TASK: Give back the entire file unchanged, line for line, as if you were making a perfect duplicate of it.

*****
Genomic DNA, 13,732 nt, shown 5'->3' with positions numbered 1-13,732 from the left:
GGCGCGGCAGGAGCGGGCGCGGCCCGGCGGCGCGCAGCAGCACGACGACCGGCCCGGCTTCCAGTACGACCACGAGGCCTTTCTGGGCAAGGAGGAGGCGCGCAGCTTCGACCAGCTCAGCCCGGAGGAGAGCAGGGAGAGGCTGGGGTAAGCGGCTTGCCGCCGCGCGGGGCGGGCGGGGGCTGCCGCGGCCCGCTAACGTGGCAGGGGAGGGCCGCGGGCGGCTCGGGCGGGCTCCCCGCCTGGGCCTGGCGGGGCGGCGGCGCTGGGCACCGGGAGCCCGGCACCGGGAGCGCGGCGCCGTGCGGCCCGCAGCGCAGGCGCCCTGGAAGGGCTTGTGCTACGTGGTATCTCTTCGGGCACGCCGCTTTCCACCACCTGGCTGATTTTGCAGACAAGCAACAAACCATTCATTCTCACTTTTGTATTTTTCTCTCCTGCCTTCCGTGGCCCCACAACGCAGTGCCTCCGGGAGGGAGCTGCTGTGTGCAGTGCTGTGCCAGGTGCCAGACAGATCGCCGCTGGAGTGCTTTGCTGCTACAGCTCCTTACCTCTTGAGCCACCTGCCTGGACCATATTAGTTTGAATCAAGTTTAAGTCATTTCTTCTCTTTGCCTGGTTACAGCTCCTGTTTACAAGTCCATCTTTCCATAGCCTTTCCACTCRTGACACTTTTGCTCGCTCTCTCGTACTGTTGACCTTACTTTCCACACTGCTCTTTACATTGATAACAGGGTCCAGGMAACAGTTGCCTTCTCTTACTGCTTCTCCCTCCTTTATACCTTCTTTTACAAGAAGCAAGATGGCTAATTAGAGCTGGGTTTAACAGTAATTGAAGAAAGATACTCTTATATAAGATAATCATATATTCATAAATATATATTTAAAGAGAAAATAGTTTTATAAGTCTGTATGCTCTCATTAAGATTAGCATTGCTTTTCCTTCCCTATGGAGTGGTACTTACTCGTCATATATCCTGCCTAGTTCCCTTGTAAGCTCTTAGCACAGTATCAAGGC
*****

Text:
Genomic DNA, 13,732 nt, shown 5'->3' with positions numbered 1-13,732 from the left:
GGCGCGGCAGGAGCGGGCGCGGCCCGGCGGCGCGCAGCAGCACGACGACCGGCCCGGCTTCCAGTACGACCACGAGGCCTTTCTGGGCAAGGAGGAGGCGCGCAGCTTCGACCAGCTCAGCCCGGAGGAGAGCAGGGAGAGGCTGGGGTAAGCGGCTTGCCGCCGCGCGGGGCGGGCGGGGGCTGCCGCGGCCCGCTAACGTGGCAGGGGAGGGCCGCGGGCGGCTCGGGCGGGCTCCCCGCCTGGGCCTGGCGGGGCGGCGGCGCTGGGCACCGGGAGCCCGGCACCGGGAGCGCGGCGCCGTGCGGCCCGCAGCGCAGGCGCCCTGGAAGGGCTTGTGCTACGTGGTATCTCTTCGGGCACGCCGCTTTCCACCACCTGGCTGATTTTGCAGACAAGCAACAAACCATTCATTCTCACTTTTGTATTTTTCTCTCCTGCCTTCCGTGGCCCCACAACGCAGTGCCTCCGGGAGGGAGCTGCTGTGTGCAGTGCTGTGCCAGGTGCCAGACAGATCGCCGCTGGAGTGCTTTGCTGCTACAGCTCCTTACCTCTTGAGCCACCTGCCTGGACCATATTAGTTTGAATCAAGTTTAAGTCATTTCTTCTCTTTGCCTGGTTACAGCTCCTGTTTACAAGTCCATCTTTCCATAGCCTTTCCACTCRTGACACTTTTGCTCGCTCTCTCGTACTGTTGACCTTACTTTCCACACTGCTCTTTACATTGATAACAGGGTCCAGGMAACAGTTGCCTTCTCTTACTGCTTCTCCCTCCTTTATACCTTCTTTTACAAGAAGCAAGATGGCTAATTAGAGCTGGGTTTAACAGTAATTGAAGAAAGATACTCTTATATAAGATAATCATATATTCATAAATATATATTTAAAGAGAAAATAGTTTTATAAGTCTGTATGCTCTCATTAAGATTAGCATTGCTTTTCCTTCCCTATGGAGTGGTACTTACTCGTCATATATCCTGCCTAGTTCCCTTGTAAGCTCTTAGCACAGTATCAAGGC